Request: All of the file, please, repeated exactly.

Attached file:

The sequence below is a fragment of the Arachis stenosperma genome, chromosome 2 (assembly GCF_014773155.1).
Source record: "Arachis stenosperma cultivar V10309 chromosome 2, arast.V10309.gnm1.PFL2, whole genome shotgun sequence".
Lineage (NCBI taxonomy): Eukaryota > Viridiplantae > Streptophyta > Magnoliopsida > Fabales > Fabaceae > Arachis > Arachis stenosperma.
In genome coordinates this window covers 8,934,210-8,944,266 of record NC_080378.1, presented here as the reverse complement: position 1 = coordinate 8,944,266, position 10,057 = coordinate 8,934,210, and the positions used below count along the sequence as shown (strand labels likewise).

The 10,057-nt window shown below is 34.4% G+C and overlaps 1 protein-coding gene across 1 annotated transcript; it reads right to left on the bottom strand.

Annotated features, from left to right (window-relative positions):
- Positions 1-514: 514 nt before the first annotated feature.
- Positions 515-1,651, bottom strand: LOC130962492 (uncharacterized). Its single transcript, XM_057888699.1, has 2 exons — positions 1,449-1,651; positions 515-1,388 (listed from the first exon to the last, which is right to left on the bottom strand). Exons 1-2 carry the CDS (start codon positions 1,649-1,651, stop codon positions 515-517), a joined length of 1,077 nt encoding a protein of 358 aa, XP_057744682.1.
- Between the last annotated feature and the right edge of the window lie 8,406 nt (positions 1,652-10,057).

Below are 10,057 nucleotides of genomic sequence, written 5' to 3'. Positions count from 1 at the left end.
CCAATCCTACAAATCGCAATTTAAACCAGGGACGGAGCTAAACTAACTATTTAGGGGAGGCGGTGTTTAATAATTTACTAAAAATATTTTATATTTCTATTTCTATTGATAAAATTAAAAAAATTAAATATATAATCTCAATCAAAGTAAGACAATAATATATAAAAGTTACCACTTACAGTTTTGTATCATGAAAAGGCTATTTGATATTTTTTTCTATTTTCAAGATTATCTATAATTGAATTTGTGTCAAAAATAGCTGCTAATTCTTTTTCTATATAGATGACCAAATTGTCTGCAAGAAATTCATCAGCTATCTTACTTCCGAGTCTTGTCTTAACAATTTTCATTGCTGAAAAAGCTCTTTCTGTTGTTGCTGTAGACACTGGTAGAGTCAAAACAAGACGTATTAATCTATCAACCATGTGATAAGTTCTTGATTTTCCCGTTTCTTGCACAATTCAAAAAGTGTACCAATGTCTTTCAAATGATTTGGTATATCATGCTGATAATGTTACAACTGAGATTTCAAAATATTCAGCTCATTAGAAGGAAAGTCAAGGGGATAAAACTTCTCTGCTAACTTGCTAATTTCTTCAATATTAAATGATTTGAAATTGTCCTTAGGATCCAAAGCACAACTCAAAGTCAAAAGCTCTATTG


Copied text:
The sequence below is a fragment of the Arachis stenosperma genome, chromosome 2 (assembly GCF_014773155.1).
Source record: "Arachis stenosperma cultivar V10309 chromosome 2, arast.V10309.gnm1.PFL2, whole genome shotgun sequence".
Lineage (NCBI taxonomy): Eukaryota > Viridiplantae > Streptophyta > Magnoliopsida > Fabales > Fabaceae > Arachis > Arachis stenosperma.
In genome coordinates this window covers 8,934,210-8,944,266 of record NC_080378.1, presented here as the reverse complement: position 1 = coordinate 8,944,266, position 10,057 = coordinate 8,934,210, and the positions used below count along the sequence as shown (strand labels likewise).

The 10,057-nt window shown below is 34.4% G+C and overlaps 1 protein-coding gene across 1 annotated transcript; it reads right to left on the bottom strand.

Annotated features, from left to right (window-relative positions):
- Positions 1-514: 514 nt before the first annotated feature.
- Positions 515-1,651, bottom strand: LOC130962492 (uncharacterized). Its single transcript, XM_057888699.1, has 2 exons — positions 1,449-1,651; positions 515-1,388 (listed from the first exon to the last, which is right to left on the bottom strand). Exons 1-2 carry the CDS (start codon positions 1,649-1,651, stop codon positions 515-517), a joined length of 1,077 nt encoding a protein of 358 aa, XP_057744682.1.
- Between the last annotated feature and the right edge of the window lie 8,406 nt (positions 1,652-10,057).

Below are 10,057 nucleotides of genomic sequence, written 5' to 3'. Positions count from 1 at the left end.
CCAATCCTACAAATCGCAATTTAAACCAGGGACGGAGCTAAACTAACTATTTAGGGGAGGCGGTGTTTAATAATTTACTAAAAATATTTTATATTTCTATTTCTATTGATAAAATTAAAAAAATTAAATATATAATCTCAATCAAAGTAAGACAATAATATATAAAAGTTACCACTTACAGTTTTGTATCATGAAAAGGCTATTTGATATTTTTTTCTATTTTCAAGATTATCTATAATTGAATTTGTGTCAAAAATAGCTGCTAATTCTTTTTCTATATAGATGACCAAATTGTCTGCAAGAAATTCATCAGCTATCTTACTTCCGAGTCTTGTCTTAACAATTTTCATTGCTGAAAAAGCTCTTTCTGTTGTTGCTGTAGACACTGGTAGAGTCAAAACAAGACGTATTAATCTATCAACCATGTGATAAGTTCTTGATTTTCCCGTTTCTTGCACAATTCAAAAAGTGTACCAATGTCTTTCAAATGATTTGGTATATCATGCTGATAATGTTACAACTGAGATTTCAAAATATTCAGCTCATTAGAAGGAAAGTCAAGGGGATAAAACTTCTCTGCTAACTTGCTAATTTCTTCAATATTAAATGATTTGAAATTGTCCTTAGGATCCAAAGCACAACTCAAAGTCAAAAGCTCTATTG